Douglas Farrago MD is a full-time practicing family doc in Forest, Va. He started Forest Direct Primary Care where he takes no insurance and bills patients a monthly fee. He is board certified in the specialty of Family Practice. He is the inventor of a product called the Knee Saver which is currently in the Baseball Hall of Fame. The Knee Saver and its knock-offs are worn by many major league baseball catchers. He is also the inventor of the CryoHelmet used by athletes for head injuries as well as migraine sufferers. Dr. Farrago is the author of four books, two of which are the top two most popular DPC books. From 2001 – 2011, Dr. Farrago was the editor and creator of the Placebo Journal which ran for 10 full years. Described as the Mad Magazine for doctors, he and the Placebo Journal were featured in the Washington Post, US News and World Report, the AP, and the NY Times. Dr. Farrago is also the editor of the blog Authentic Medicine which was born out of concern about where the direction of healthcare is heading and the belief that the wrong people are in charge. This blog has been going daily for more than 15 years Article about Dr. Farrago in Doximity Email Dr. Farrago – [email protected]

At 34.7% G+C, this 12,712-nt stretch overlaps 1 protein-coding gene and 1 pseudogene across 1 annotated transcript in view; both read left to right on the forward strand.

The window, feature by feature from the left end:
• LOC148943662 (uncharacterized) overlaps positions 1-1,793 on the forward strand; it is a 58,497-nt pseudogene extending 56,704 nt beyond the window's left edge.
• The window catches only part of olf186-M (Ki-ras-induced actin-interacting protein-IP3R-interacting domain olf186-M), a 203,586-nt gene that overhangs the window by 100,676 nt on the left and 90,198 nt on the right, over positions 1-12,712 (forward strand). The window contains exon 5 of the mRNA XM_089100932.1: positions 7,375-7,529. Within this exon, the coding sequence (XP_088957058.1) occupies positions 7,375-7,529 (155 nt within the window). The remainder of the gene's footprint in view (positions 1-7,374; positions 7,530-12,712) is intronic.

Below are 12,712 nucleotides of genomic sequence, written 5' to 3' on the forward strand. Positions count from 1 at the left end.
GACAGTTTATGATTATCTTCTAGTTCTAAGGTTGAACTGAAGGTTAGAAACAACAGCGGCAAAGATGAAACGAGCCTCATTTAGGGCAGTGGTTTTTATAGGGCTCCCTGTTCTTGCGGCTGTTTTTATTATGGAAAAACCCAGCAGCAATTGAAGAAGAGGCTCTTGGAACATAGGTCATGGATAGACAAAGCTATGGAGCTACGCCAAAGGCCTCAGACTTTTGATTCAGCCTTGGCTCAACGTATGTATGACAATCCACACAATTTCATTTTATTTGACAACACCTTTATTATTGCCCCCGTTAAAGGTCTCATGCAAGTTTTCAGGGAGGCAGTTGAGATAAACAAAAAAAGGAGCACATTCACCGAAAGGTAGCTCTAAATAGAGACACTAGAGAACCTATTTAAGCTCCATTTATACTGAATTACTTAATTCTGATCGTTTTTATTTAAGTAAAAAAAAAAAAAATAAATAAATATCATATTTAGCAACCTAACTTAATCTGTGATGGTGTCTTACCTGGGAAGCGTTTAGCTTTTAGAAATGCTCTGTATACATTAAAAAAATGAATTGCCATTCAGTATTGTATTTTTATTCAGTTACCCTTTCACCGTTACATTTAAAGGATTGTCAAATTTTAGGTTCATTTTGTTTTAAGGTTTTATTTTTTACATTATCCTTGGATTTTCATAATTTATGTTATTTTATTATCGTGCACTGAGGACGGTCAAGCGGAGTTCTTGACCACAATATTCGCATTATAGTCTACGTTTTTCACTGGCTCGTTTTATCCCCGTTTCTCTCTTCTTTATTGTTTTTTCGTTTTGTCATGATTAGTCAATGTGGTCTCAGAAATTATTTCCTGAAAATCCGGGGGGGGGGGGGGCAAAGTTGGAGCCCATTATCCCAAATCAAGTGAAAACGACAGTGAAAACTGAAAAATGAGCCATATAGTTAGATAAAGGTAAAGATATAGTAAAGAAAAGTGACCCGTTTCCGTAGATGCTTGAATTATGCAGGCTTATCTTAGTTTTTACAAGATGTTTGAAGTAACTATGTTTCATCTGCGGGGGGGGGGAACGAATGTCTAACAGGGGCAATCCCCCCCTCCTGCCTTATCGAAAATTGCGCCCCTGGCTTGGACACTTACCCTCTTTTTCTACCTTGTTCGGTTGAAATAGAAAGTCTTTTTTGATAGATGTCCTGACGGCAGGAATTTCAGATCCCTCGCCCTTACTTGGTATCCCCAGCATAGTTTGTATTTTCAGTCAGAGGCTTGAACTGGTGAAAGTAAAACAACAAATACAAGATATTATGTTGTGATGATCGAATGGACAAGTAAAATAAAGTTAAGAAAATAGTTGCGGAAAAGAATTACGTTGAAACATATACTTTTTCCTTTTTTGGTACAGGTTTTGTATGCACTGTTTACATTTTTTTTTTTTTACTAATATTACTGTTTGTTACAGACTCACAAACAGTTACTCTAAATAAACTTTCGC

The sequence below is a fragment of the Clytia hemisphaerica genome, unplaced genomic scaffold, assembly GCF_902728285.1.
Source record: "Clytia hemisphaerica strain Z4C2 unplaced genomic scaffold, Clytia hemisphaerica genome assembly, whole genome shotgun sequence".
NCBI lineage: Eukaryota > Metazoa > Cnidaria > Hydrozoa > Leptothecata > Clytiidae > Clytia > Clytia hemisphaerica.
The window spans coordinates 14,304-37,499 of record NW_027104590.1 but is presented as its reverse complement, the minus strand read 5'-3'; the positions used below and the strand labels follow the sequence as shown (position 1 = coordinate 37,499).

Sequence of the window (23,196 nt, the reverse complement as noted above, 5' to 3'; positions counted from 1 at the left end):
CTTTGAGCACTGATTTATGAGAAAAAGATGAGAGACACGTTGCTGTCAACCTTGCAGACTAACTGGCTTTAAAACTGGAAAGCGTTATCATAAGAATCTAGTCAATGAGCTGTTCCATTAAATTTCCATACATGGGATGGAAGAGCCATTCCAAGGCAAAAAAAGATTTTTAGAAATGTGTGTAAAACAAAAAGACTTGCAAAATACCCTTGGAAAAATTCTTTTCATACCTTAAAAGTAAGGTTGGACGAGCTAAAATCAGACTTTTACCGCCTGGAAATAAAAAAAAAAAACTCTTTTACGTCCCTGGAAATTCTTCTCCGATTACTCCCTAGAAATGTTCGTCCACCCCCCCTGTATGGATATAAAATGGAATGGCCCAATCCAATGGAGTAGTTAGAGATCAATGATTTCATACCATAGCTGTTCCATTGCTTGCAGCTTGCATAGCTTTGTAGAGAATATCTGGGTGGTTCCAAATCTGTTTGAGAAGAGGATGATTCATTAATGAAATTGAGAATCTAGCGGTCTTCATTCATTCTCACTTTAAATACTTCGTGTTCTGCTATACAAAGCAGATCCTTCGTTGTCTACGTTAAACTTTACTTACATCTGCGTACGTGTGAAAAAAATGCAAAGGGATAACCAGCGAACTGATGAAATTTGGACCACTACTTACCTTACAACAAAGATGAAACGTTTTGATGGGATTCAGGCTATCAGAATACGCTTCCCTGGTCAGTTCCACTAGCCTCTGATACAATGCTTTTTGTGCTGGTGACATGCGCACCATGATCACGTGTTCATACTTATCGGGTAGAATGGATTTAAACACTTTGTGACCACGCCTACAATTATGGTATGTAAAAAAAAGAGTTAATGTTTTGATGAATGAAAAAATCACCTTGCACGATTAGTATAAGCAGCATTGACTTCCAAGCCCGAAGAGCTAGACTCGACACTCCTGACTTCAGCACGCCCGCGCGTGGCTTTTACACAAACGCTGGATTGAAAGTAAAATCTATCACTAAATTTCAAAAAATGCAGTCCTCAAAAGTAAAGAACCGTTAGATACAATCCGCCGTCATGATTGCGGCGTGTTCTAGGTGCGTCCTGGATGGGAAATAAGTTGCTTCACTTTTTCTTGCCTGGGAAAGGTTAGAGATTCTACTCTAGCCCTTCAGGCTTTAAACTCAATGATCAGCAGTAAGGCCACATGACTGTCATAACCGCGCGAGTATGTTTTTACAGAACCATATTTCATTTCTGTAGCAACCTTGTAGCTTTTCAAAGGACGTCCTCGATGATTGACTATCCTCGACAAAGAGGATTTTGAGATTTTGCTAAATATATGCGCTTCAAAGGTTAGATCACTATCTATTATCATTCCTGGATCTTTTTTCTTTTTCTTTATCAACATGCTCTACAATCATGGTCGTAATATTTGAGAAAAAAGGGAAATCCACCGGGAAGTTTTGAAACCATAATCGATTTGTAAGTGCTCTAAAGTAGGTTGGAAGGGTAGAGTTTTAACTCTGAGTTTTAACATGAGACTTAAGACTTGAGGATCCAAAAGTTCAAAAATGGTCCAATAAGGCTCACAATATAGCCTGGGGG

5 comments for “Simon Prince Has a DPC Moment of Clarity

  1. Kurt
    July 13, 2016 at 5:48 pm

    DPC = great if you’re in the right area like Dr. SH or Doug.

    Bad, no spell that = bankruptcy if wrong economic climate.

    That’s the deal. Pick the right place and honky dory otherwise could lose your shirt.

    • Doug Farrago
      July 14, 2016 at 6:41 am

      I respectfully disagree. DPC depends on the doctor and his motivation to be involved in hustling, marketing and getting the word out. The price point is working in all markets.